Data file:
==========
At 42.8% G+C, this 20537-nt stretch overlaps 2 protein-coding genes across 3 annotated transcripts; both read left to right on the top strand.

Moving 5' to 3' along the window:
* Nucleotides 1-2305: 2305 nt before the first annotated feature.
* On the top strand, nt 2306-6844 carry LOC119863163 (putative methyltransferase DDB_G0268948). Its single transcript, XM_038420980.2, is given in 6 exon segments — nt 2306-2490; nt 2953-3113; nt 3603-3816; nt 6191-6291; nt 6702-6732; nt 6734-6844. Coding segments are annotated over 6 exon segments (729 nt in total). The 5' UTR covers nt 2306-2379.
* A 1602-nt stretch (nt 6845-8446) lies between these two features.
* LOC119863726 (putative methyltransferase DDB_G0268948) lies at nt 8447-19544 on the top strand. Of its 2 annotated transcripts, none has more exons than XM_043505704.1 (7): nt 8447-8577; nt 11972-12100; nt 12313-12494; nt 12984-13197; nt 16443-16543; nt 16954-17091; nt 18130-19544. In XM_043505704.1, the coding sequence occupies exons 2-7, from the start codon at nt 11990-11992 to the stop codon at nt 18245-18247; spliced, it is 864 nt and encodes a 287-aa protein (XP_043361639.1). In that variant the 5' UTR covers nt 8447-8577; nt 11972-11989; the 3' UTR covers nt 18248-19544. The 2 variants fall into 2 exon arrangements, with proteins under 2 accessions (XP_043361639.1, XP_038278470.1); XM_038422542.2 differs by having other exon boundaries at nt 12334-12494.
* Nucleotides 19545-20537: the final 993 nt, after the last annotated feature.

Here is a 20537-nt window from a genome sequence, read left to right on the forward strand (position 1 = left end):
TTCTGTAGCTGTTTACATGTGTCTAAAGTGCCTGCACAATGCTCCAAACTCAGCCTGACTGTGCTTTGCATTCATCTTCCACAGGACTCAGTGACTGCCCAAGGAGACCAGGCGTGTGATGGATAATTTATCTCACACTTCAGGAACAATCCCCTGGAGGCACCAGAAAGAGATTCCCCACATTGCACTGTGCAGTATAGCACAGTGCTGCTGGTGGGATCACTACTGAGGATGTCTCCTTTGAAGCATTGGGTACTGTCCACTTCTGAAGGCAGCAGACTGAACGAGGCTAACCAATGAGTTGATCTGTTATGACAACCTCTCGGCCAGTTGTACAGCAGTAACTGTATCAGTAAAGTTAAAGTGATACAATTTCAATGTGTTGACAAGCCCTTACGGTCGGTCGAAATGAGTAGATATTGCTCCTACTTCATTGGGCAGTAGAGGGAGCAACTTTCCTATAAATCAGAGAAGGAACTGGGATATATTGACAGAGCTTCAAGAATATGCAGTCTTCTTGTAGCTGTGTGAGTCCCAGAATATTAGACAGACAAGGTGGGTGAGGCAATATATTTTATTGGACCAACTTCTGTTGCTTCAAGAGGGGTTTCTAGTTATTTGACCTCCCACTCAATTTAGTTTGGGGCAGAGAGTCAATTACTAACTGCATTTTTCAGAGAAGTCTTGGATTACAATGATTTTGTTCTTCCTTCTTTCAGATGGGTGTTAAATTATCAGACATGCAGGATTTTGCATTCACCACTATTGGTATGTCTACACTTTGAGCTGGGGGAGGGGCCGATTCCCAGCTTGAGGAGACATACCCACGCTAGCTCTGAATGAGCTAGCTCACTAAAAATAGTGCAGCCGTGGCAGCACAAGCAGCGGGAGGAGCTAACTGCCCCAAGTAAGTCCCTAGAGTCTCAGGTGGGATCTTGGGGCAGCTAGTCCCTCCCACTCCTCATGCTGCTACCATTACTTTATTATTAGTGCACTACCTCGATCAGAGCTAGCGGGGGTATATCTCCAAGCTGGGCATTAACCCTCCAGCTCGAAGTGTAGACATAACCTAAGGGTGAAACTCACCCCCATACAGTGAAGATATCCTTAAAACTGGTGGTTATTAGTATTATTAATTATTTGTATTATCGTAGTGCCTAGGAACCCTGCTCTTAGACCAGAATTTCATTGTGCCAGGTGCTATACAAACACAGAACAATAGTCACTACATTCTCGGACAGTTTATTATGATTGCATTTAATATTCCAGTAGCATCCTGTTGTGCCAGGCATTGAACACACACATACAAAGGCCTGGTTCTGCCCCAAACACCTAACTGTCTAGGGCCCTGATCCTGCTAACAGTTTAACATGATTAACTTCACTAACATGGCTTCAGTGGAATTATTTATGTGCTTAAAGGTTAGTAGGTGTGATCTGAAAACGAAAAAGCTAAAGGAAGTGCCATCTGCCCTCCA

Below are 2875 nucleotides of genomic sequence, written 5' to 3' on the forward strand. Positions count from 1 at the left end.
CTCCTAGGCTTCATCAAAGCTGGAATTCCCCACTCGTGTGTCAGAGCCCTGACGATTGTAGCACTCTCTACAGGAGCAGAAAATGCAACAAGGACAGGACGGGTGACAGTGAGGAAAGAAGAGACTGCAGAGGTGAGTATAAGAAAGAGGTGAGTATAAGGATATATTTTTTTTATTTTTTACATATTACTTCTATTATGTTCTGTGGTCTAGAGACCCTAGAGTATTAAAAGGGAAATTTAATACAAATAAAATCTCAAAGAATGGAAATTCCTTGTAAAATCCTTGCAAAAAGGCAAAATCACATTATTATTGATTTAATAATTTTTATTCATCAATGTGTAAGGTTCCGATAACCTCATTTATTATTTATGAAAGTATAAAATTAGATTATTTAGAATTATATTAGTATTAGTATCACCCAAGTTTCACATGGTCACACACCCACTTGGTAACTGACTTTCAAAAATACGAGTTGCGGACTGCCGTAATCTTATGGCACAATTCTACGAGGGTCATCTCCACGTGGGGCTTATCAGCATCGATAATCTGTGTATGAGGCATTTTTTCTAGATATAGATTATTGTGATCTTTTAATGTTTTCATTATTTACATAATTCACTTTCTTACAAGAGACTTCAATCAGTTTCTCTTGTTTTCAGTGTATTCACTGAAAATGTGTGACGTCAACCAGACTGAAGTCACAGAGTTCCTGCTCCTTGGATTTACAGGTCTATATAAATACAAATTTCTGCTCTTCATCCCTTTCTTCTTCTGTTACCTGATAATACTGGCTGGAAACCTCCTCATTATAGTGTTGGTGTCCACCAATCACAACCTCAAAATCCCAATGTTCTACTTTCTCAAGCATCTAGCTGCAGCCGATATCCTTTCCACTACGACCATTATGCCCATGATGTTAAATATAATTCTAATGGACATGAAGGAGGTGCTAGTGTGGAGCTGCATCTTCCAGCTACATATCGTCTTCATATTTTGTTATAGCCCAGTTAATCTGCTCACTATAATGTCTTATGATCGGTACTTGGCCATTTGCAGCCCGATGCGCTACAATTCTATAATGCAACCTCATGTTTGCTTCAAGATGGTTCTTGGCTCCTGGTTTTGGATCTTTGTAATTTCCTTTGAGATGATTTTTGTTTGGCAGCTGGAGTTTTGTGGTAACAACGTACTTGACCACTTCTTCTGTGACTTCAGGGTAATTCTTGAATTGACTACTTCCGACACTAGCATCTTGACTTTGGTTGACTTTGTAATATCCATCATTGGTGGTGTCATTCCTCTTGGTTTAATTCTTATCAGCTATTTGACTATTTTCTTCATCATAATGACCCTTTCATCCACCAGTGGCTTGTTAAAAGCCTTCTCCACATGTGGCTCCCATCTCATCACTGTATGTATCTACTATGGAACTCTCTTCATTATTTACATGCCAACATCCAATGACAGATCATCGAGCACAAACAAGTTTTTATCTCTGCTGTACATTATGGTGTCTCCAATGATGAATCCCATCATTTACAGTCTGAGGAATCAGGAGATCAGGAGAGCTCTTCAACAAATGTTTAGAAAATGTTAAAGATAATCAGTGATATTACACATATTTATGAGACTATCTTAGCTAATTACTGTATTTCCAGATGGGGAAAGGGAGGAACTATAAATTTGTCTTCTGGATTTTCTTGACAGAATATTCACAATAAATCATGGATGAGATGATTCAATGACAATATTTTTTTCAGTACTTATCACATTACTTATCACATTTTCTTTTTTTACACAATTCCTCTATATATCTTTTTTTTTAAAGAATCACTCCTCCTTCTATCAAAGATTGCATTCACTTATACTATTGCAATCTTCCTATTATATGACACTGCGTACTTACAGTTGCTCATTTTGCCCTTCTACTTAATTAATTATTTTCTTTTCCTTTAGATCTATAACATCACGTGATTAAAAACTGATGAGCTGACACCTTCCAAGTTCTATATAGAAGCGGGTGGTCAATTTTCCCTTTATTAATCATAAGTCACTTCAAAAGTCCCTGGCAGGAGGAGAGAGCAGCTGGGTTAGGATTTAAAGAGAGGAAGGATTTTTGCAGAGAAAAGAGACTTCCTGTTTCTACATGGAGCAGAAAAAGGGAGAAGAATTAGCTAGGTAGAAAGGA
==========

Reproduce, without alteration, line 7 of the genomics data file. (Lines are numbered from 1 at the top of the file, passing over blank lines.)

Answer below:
* Nucleotides 19545-20537: the final 993 nt, after the last annotated feature.